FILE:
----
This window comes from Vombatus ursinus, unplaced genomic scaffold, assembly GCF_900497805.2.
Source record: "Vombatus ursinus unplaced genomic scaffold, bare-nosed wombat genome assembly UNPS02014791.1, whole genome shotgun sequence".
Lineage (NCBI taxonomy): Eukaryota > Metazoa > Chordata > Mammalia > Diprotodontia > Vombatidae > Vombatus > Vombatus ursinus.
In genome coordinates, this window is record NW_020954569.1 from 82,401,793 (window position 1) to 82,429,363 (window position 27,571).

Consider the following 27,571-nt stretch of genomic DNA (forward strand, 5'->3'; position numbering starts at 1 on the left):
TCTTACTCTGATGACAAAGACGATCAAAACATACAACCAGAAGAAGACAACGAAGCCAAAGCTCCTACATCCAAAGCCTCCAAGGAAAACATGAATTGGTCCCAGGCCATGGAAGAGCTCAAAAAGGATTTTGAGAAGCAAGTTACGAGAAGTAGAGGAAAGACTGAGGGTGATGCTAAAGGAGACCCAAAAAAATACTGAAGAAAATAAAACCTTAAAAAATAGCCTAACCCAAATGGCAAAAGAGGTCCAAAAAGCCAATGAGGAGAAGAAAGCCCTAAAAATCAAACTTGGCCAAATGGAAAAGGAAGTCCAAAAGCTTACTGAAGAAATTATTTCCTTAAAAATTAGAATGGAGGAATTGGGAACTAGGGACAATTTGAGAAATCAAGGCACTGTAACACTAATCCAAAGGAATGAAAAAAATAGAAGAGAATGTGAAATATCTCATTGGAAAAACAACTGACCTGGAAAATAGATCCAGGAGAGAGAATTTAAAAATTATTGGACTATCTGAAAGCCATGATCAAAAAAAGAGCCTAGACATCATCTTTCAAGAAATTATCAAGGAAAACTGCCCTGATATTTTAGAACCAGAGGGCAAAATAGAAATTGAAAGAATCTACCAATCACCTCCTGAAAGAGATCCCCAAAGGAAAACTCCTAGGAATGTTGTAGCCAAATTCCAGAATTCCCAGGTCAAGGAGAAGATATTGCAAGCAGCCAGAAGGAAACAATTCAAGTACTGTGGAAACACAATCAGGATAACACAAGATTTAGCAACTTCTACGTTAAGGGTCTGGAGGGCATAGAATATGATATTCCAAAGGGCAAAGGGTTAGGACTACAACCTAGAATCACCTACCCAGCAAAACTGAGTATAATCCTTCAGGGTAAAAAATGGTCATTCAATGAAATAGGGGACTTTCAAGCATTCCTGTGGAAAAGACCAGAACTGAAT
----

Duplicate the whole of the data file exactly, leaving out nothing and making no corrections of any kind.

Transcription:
This window comes from Vombatus ursinus, unplaced genomic scaffold, assembly GCF_900497805.2.
Source record: "Vombatus ursinus unplaced genomic scaffold, bare-nosed wombat genome assembly UNPS02014791.1, whole genome shotgun sequence".
Lineage (NCBI taxonomy): Eukaryota > Metazoa > Chordata > Mammalia > Diprotodontia > Vombatidae > Vombatus > Vombatus ursinus.
In genome coordinates, this window is record NW_020954569.1 from 82,401,793 (window position 1) to 82,429,363 (window position 27,571).

Consider the following 27,571-nt stretch of genomic DNA (forward strand, 5'->3'; position numbering starts at 1 on the left):
TCTTACTCTGATGACAAAGACGATCAAAACATACAACCAGAAGAAGACAACGAAGCCAAAGCTCCTACATCCAAAGCCTCCAAGGAAAACATGAATTGGTCCCAGGCCATGGAAGAGCTCAAAAAGGATTTTGAGAAGCAAGTTACGAGAAGTAGAGGAAAGACTGAGGGTGATGCTAAAGGAGACCCAAAAAAATACTGAAGAAAATAAAACCTTAAAAAATAGCCTAACCCAAATGGCAAAAGAGGTCCAAAAAGCCAATGAGGAGAAGAAAGCCCTAAAAATCAAACTTGGCCAAATGGAAAAGGAAGTCCAAAAGCTTACTGAAGAAATTATTTCCTTAAAAATTAGAATGGAGGAATTGGGAACTAGGGACAATTTGAGAAATCAAGGCACTGTAACACTAATCCAAAGGAATGAAAAAAATAGAAGAGAATGTGAAATATCTCATTGGAAAAACAACTGACCTGGAAAATAGATCCAGGAGAGAGAATTTAAAAATTATTGGACTATCTGAAAGCCATGATCAAAAAAAGAGCCTAGACATCATCTTTCAAGAAATTATCAAGGAAAACTGCCCTGATATTTTAGAACCAGAGGGCAAAATAGAAATTGAAAGAATCTACCAATCACCTCCTGAAAGAGATCCCCAAAGGAAAACTCCTAGGAATGTTGTAGCCAAATTCCAGAATTCCCAGGTCAAGGAGAAGATATTGCAAGCAGCCAGAAGGAAACAATTCAAGTACTGTGGAAACACAATCAGGATAACACAAGATTTAGCAACTTCTACGTTAAGGGTCTGGAGGGCATAGAATATGATATTCCAAAGGGCAAAGGGTTAGGACTACAACCTAGAATCACCTACCCAGCAAAACTGAGTATAATCCTTCAGGGTAAAAAATGGTCATTCAATGAAATAGGGGACTTTCAAGCATTCCTGTGGAAAAGACCAGAACTGAAT